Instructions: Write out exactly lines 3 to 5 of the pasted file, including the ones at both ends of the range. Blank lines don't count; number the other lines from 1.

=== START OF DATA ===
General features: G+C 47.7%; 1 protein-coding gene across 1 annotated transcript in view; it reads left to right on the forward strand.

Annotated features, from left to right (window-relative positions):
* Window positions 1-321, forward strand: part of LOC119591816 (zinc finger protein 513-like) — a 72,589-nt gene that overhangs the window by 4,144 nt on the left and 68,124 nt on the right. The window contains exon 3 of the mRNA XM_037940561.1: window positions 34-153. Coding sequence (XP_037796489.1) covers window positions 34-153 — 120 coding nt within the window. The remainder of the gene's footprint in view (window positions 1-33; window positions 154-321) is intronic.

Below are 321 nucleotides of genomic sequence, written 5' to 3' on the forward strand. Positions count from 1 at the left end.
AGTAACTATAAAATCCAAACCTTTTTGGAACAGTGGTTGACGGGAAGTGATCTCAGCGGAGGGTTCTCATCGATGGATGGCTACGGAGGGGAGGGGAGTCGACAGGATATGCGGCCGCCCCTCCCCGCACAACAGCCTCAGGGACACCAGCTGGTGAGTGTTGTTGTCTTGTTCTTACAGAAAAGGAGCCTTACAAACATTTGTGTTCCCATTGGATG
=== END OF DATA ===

* Window positions 1-321, forward strand: part of LOC119591816 (zinc finger protein 513-like) — a 72,589-nt gene that overhangs the window by 4,144 nt on the left and 68,124 nt on the right. The window contains exon 3 of the mRNA XM_037940561.1: window positions 34-153. Coding sequence (XP_037796489.1) covers window positions 34-153 — 120 coding nt within the window. The remainder of the gene's footprint in view (window positions 1-33; window positions 154-321) is intronic.

Below are 321 nucleotides of genomic sequence, written 5' to 3' on the forward strand. Positions count from 1 at the left end.
AGTAACTATAAAATCCAAACCTTTTTGGAACAGTGGTTGACGGGAAGTGATCTCAGCGGAGGGTTCTCATCGATGGATGGCTACGGAGGGGAGGGGAGTCGACAGGATATGCGGCCGCCCCTCCCCGCACAACAGCCTCAGGGACACCAGCTGGTGAGTGTTGTTGTCTTGTTCTTACAGAAAAGGAGCCTTACAAACATTTGTGTTCCCATTGGATG